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Wire Transfer Payments
Michael C. Dennis, MBA, CBF

Business Credit Concepts
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A wire transfer is an electronic transfer of funds, such as one that is made over the Federal Reserve Wire Network, or the Clearing House Interbank Payments System, among others. A wire transfer involves the movement of funds from one account to another. These transfers involve guaranteed funds for the recipient, meaning that the sender cannot revoke the payment after the transfer is made.

Credit managers sometimes require payments from customers [and in particular from foreign buyers] to be made in advance and by wire transfer. There are some of the terms credit professionals should know when managing wire transfer payments:

  • The beneficiary bank is the bank that receives the wire transfer.

  • Beneficiary information includes the name, account number, bank routing and transit number, and address of the party for whom the incoming wire transfer is intended.

  • A debit account is the account to be charged for the outgoing wire transfer payment.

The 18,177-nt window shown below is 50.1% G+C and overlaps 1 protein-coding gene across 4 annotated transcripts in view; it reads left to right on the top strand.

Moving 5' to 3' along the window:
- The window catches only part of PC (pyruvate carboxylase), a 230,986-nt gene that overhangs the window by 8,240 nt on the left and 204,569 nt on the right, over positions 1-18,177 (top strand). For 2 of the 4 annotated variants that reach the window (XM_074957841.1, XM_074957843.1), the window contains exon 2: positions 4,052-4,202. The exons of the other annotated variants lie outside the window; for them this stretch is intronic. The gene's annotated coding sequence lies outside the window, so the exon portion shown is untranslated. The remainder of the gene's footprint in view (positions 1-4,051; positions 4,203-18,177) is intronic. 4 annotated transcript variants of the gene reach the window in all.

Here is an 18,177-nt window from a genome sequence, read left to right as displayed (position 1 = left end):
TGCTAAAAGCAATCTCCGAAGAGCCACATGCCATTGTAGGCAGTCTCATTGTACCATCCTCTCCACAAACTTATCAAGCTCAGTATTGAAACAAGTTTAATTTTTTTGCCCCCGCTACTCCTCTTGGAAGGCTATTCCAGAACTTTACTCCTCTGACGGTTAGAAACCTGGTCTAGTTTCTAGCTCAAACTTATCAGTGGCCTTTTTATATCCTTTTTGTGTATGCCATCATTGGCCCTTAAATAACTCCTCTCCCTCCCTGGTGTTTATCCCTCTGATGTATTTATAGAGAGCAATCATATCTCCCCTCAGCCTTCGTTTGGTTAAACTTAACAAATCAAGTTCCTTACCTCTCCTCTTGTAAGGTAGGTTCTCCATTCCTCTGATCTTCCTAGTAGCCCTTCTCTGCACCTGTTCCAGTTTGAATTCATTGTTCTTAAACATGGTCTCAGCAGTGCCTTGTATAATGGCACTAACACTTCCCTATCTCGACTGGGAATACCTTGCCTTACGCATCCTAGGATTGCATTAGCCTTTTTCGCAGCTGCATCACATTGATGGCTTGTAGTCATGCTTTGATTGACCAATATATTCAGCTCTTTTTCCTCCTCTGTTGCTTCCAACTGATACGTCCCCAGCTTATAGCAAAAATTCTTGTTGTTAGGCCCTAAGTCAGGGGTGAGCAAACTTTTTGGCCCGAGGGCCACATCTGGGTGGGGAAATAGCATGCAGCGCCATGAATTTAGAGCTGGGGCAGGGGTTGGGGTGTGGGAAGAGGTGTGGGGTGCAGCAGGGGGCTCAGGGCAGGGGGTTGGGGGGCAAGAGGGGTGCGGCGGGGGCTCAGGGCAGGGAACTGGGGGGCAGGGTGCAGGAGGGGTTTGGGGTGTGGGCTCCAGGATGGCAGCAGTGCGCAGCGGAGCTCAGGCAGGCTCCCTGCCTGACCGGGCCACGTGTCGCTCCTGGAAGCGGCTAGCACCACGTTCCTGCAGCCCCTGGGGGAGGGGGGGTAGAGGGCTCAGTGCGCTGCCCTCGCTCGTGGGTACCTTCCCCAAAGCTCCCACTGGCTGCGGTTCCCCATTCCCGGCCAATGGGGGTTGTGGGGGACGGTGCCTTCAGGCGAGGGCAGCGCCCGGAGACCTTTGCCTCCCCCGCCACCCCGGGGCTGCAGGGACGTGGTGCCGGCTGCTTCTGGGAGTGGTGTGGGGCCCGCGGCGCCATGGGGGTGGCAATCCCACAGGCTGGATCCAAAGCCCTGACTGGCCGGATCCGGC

• The foreign current amount is the foreign currency equivalent after the U.S. dollars are exchanged.

  • An intermediary bank is a receiving bank, other than the beneficiary bank, that the wire transfer passes through before it reaches the beneficiary bank and the seller/beneficiary.

  • A notification advice is a bank generated confirmation notice of a received incoming wire transfer. The notification advice identifies the amount sent, date sent, and confirmation number. The advice may not list who the sender is or the customer/recipient is.

  • The originator is the customer or entity sending the wire transfer payment.

  • A recall wire request is a request sent to the beneficiary bank to return a wire transfer payment.

  • The routing and transit number is the bank's identification number with the Federal Reserve Bank.

  • The selling rate is the exchange rate used to convert U.S. dollars into foreign currency. [Note: Banks usually charge a fee for this].

  • Special instructions are additional instructions to help the beneficiary to apply the incoming wire transfer payment.

  • SWIFT Code is an eight digit identification code assigned by SWIFT for international payment transfers.

  • A trace wire is a request that is sent to the receiving bank to confirm that the incoming wire was credited to the beneficiary's account.

  • The U.S. Equivalent exchange rate is the amount that results fro the conversion of a foreign currency into U.S. dollars.

  • The Value Date is the date on which an incoming wire becomes available to the receiving bank and its customer.

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